Developmental biologist Alissa Armstrong says we can learn a lot from fat fruit flies. Armstrong, an assistant professor in the Department of Biological Sciences at the University of South Carolina, uses obese Drosophila melanogaster to investigate the signaling pathways between their fat tissue and their ovaries. She hopes this will one day reveal the links between obesity and fertility in humans.
“Making eggs is very nutritionally expensive,” Armstrong said. Therefore, feeding fruit flies a typical Western diet high in sugar and fat, although rich in calories, is nutritionally poor and negatively impacts the production of oocytes.
“White adipose tissue (which is analogous to fat bodies in flies) stores fat for later use, but it also has an endocrine role,” Armstrong said. “My lab is currently working on identifying how nutrient-sensing pathways allow fat tissue to communicate information about diet to the germline stem cell lineage in Drosophila.”
Armstrong will be discussing some of her research during the symposium on Developmental Plasticity and Regeneration at Cell Bio 2022, in which she is speaking along with Irene Miguel-Aliaga of Imperial College, London. She says the connection between fertility and developmental biology is clear.
“Making oocytes is the very start of development,” Armstrong said. “If you don’t have a functional egg then development won’t start.”
As a child, Armstrong fancied astronomy, but a developmental biology lab in her upper undergraduate years at the University of Virginia sparked a new interest. Armstrong later earned a master’s at the College of William and Mary, a PhD at Johns Hopkins University, and completed her postdoc at the Johns Hopkins Bloomberg School of Public Health. Although unintentional, all of her mentors have been women. In retrospect she realizes what a positive influence their leadership has been.
For example, she was the first graduate student for her advisor Rejji Kuruvilla at Hopkins and was able to witness a new faculty member launch a brand new lab from scratch. While a postdoc with Daniela Drummond-Barbosa, Armstrong observed a woman, who “at the time had four school-age children balancing being a mom and a pretty intense researcher.” Both left a strong impression and assured Armstrong that it could be done.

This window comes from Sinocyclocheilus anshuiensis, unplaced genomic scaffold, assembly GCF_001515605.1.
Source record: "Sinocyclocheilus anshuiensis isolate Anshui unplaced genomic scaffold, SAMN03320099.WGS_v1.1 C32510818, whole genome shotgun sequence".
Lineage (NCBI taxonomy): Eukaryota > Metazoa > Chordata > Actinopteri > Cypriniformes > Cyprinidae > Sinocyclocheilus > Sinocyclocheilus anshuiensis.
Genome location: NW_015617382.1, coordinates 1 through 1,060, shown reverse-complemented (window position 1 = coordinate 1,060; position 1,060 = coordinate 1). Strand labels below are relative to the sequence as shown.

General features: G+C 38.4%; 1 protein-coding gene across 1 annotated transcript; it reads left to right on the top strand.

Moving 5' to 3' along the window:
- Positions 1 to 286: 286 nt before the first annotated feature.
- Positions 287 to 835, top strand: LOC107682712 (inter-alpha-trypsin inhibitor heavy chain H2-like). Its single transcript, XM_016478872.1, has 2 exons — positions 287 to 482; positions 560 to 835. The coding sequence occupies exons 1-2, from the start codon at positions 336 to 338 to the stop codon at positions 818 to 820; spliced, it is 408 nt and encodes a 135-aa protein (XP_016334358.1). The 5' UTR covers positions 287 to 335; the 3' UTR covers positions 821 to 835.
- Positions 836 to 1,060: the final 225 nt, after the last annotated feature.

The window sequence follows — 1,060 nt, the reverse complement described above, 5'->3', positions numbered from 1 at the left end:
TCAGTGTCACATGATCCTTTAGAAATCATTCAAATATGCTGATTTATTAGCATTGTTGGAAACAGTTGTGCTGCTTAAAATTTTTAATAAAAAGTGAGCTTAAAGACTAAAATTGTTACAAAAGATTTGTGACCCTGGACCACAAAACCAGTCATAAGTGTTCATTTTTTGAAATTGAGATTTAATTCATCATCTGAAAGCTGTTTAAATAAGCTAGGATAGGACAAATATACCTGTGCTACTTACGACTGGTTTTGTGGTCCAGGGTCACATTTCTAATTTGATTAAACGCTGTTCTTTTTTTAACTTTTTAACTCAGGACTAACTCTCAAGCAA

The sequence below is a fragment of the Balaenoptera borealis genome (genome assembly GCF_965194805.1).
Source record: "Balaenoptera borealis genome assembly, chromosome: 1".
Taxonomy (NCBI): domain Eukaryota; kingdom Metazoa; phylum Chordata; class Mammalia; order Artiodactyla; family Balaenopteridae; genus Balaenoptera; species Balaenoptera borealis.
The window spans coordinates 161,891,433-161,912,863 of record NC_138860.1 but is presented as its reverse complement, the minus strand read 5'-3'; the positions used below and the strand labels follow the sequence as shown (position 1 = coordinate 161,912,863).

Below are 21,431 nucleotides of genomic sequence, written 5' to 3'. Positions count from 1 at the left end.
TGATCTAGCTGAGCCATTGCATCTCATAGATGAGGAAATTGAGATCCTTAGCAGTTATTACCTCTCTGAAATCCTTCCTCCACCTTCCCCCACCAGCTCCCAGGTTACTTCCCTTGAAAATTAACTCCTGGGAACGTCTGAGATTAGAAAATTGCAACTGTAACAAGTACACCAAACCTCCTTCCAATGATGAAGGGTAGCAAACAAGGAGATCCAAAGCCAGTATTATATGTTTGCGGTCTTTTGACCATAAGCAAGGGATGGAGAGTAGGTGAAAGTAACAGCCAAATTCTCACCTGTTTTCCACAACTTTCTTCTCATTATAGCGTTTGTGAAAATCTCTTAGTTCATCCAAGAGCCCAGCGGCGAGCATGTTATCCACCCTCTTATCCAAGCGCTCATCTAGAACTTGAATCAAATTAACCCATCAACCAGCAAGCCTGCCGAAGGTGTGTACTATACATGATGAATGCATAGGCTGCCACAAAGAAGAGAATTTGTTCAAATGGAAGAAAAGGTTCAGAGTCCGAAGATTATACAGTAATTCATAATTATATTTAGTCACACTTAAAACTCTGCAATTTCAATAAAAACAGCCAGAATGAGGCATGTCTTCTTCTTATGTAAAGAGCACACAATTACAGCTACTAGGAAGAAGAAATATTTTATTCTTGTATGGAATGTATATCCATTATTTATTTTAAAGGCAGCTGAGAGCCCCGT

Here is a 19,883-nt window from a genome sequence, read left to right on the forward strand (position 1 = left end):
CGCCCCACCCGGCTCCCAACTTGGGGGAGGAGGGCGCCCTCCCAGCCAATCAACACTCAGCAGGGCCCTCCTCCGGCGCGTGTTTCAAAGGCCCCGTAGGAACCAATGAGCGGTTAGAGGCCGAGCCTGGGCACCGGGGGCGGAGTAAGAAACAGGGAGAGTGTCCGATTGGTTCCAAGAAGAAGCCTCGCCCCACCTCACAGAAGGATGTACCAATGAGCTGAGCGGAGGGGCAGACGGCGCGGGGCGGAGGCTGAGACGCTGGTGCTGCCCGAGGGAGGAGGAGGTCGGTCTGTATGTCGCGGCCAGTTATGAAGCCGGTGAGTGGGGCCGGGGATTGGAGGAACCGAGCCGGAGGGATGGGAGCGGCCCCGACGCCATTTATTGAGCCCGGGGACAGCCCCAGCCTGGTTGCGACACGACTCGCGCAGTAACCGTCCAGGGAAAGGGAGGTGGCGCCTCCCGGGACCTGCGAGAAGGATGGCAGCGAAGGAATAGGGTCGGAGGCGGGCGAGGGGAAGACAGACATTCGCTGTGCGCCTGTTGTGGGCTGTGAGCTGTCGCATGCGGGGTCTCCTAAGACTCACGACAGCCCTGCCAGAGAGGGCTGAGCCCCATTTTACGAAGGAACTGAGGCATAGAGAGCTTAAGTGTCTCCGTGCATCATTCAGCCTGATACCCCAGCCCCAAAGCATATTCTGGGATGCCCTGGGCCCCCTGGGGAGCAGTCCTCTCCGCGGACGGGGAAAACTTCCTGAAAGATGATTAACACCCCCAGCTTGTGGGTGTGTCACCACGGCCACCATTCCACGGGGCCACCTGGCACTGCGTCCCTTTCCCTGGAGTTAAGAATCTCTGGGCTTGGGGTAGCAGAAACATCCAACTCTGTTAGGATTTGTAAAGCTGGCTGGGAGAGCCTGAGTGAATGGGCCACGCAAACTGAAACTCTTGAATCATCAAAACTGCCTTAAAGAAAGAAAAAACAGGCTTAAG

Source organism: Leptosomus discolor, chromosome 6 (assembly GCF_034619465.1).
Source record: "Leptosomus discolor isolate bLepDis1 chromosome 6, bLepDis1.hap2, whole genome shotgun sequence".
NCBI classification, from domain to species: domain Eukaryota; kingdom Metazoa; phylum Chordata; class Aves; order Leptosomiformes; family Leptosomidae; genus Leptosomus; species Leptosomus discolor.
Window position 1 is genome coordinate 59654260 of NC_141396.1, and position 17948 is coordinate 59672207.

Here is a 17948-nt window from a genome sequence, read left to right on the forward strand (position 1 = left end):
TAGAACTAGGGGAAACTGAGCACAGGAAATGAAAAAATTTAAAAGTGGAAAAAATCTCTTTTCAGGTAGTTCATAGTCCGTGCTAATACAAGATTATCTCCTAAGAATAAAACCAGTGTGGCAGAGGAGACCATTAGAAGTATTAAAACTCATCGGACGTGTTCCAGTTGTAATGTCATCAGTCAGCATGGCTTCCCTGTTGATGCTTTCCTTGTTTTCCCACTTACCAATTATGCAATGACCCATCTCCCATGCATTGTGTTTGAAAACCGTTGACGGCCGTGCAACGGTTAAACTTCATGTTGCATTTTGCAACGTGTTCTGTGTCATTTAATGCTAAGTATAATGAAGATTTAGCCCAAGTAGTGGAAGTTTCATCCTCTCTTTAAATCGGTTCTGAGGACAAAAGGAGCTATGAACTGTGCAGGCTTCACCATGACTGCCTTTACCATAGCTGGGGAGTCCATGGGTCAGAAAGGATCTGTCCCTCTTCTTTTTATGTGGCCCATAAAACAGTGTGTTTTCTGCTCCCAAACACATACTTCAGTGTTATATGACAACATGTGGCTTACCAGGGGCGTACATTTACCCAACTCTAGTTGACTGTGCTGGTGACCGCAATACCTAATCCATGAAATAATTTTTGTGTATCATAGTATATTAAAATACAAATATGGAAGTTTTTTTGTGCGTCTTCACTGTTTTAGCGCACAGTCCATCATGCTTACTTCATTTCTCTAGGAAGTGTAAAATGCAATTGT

Armstrong also credits her long-time membership in ASCB with giving her the chance to meet cell biologists from across different disciplines. An ASCB meeting was the second professional conference she ever attended.
“What I really like about ASCB is the emphasis on professional development, grant writing, diversity, equity and inclusion, and mentoring,” Armstrong said. “Mentoring very strongly comes to mind when I think of ASCB.”
At the University of South Carolina, Armstrong fosters this mentoring spirit by lending her guidance to two different programs that support underrepresented minorities, both funded by grants from the National Institutes of Health. The Postbaccalaureate Research Education Program (PREP) gives recent graduates a year of laboratory research and graduate school preparation before they apply to PhD training. The other, SC-ADAR (South Carolina Advancing Diversity in Aging Research) is a two-summer research experience for undergraduate students from Historically Black Colleges and Universities in aging research; for example, some projects involve developing mobile apps for senior citizens to either protect them from scams or to encourage them to become more computer and internet savvy.
If she could advise her younger self, she would say to make sure to have broad experiences, and try new things. “You never know when you are going to find something that you really like that changes everything,” she said.
In her spare time, Armstrong enjoys reading and doing art with her two daughters. She recently returned to her childhood passion of cross stitch. These days her designs are taking on a scientific flair. (Perhaps she will bring some cross stich to share during breaks at Cell Bio 2022!)
About the Author:
Mary Spiro is ASCB's Strategic Communications Manager writing about science, member, and Society news; and managing ASCB's various social media accounts. Email: firstname.lastname@example.org
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